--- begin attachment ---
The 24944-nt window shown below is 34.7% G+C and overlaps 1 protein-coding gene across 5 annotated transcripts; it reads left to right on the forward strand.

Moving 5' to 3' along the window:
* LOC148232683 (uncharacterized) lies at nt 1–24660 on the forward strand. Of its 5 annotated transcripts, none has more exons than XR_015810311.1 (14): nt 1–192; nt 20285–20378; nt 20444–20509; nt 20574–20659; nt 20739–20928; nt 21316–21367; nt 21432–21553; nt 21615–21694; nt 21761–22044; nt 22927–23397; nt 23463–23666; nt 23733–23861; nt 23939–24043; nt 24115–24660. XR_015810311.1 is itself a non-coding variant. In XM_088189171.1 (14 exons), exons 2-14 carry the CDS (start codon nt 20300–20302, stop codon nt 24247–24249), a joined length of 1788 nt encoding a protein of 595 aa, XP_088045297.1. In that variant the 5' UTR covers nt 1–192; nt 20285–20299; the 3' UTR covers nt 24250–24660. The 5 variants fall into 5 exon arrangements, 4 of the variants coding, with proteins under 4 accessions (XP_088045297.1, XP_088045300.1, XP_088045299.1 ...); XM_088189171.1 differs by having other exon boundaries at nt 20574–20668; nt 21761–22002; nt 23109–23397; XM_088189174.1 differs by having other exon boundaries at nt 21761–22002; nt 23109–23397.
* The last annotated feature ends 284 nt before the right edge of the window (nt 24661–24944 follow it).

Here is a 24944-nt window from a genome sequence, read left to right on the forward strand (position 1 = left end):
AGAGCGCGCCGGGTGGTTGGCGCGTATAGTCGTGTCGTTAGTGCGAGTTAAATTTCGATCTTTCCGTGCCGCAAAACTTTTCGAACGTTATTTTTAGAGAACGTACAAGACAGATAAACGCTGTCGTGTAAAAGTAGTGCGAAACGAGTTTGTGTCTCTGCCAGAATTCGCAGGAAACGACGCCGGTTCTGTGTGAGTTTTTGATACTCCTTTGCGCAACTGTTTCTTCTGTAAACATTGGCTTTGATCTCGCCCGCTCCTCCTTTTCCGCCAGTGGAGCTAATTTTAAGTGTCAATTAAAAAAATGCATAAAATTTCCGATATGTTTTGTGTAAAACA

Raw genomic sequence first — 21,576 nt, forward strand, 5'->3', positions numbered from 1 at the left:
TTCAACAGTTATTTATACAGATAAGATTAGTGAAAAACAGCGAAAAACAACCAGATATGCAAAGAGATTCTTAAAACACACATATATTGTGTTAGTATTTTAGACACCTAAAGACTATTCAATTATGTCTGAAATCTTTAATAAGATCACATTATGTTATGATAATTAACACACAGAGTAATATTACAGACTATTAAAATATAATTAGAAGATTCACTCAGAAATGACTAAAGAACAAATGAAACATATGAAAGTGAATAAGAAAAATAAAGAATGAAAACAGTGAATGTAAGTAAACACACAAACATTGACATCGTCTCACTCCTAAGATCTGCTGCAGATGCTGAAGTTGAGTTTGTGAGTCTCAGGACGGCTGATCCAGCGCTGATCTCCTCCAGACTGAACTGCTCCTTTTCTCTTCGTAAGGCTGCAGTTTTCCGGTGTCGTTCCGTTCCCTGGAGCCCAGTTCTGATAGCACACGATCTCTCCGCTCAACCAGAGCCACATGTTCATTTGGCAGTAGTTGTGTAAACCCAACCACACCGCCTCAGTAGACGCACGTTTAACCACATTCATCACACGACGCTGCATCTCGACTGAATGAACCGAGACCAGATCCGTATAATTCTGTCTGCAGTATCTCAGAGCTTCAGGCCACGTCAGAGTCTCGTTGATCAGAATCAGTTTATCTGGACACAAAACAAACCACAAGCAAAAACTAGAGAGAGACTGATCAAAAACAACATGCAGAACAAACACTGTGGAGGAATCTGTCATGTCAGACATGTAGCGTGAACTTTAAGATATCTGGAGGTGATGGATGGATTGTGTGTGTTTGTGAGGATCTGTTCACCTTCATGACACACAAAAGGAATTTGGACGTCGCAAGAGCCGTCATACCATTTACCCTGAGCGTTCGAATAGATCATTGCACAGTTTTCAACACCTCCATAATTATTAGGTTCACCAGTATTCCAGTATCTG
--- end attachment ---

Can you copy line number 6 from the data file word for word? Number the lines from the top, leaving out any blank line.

AGAGCGCGCCGGGTGGTTGGCGCGTATAGTCGTGTCGTTAGTGCGAGTTAAATTTCGATCTTTCCGTGCCGCAAAACTTTTCGAACGTTATTTTTAGAGAACGTACAAGACAGATAAACGCTGTCGTGTAAAAGTAGTGCGAAACGAGTTTGTGTCTCTGCCAGAATTCGCAGGAAACGACGCCGGTTCTGTGTGAGTTTTTGATACTCCTTTGCGCAACTGTTTCTTCTGTAAACATTGGCTTTGATCTCGCCCGCTCCTCCTTTTCCGCCAGTGGAGCTAATTTTAAGTGTCAATTAAAAAAATGCATAAAATTTCCGATATGTTTTGTGTAAAACA